So, I think as a poet, you’re kind of looking for ideas everywhere and sometimes they might be smaller than some of the grand plotted stories we think of in some novels. I’m also kind of drawn to smaller stories, but I think that there’s a lot of beauty in that, especially when writing about women and people that haven’t gotten their lives blown up and magnified so much. I think the smaller attention to detail as a poet is important.

DR: You talk about how a region defines your writing into some capacity and I heard that you recently moved, so has that transformed your writing in some capacity? Or have you stuck to your southeastern Ohio roots in that aspect?

AS: Yeah, it will be interesting to see how it plays out. We just moved a little over a month ago, which was it’s own adventure, moving during a pandemic. I actually wrote an essay for The Rumpus about this. It was strange how [moving] kind of recalled the story in my book. I wrote it, and then we ended up taking this cross country trip in a time of great global stress and dystopia in a level. I feel like we tend to write about where we’ve been, not where we are. I don’t think of writing as therapy; it’s not therapy for me anyway, but you do work through your emotions sometimes when you’re writing. 

This character, Wil, the main character in my book is not me. Her experiences are not my own but her emotions definitely are. I think the complex feelings that she had about her home, which was my home, southeastern Ohio, is true as well. It’s the most wonderful place in the world. My son was born there. That is our community. It saved my life; same time, drove me mad. It was very frustrating.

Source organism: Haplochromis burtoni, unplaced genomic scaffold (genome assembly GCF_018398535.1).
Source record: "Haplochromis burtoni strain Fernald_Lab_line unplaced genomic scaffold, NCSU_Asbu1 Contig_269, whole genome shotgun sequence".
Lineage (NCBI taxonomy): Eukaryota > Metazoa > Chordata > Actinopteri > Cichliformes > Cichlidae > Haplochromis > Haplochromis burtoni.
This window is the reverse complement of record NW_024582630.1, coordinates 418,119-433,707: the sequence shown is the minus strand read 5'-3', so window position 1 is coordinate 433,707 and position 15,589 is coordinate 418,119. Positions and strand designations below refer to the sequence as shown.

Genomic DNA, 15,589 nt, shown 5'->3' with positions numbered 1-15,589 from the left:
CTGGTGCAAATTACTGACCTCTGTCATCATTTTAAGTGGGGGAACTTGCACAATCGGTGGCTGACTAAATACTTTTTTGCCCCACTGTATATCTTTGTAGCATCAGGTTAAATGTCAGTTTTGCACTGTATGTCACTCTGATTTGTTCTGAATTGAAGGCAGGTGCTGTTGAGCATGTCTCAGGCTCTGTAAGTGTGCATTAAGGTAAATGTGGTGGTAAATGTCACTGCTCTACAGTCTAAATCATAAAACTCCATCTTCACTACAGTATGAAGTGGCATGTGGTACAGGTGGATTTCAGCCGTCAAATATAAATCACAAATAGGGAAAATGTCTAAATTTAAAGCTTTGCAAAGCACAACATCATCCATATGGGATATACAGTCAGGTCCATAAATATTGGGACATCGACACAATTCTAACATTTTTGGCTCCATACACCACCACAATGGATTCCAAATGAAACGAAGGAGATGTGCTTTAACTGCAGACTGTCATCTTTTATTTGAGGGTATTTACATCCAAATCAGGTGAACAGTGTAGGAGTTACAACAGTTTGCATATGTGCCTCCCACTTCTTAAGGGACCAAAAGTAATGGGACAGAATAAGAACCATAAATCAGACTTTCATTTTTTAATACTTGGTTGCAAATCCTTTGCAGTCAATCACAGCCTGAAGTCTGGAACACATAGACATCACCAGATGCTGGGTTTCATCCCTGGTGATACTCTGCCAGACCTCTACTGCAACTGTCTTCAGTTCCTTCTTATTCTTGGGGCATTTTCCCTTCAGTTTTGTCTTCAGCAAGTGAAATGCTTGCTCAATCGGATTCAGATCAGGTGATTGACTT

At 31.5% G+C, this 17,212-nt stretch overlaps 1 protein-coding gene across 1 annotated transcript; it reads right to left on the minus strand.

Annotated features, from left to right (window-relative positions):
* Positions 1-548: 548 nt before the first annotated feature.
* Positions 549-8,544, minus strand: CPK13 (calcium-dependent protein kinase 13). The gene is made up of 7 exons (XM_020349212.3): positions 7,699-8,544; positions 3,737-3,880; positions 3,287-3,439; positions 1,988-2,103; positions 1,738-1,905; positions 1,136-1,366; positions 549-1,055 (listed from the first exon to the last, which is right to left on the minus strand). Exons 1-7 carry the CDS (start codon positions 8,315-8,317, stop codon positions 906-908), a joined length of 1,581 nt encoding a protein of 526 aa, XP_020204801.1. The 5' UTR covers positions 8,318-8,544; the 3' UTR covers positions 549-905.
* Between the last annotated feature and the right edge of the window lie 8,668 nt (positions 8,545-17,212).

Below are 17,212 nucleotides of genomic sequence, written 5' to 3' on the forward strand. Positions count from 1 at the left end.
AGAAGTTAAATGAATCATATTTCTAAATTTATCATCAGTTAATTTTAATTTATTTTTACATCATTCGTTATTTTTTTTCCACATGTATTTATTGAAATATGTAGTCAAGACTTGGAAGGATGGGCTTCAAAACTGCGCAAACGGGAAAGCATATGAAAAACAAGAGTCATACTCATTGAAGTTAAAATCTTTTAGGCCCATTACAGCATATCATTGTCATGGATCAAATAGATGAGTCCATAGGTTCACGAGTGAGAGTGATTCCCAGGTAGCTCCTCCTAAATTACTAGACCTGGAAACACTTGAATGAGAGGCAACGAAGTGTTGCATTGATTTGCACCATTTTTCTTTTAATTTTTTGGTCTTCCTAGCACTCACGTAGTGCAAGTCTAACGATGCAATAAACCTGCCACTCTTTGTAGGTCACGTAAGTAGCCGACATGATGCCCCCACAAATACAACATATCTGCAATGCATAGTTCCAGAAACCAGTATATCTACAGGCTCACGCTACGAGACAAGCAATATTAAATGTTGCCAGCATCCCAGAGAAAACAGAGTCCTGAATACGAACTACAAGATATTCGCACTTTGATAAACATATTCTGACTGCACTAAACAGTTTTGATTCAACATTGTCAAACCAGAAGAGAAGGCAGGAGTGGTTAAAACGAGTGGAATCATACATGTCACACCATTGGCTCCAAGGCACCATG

So, I think you can have those contrasting feelings inside of you. And I think those are feelings that I’ll struggle with my entire life, wherever we go. We do hope to go back home someday. Wherever I go, I will have those feelings inside of me. That is my son’s birthplace. He will always be called there, and we will always go back there. But, I think that part of writing is working through those feelings in time. Will I feel differently about that in 10 years? Probably. What is it going to look like after the pandemic? That’s another thing that we’ll have to see.

DR: You kind of lead off to my next point. We’re in the pandemic and there are so many similar themes in your novel and what’s happening around us? I’m curious to know if this moment in our time has made you reflect about your own writing? What are the similarities? What have you found that you initially didn’t realize that your novel had in the story, but then you read back to it and you realize, oh, yeah, that’s kind of happening now?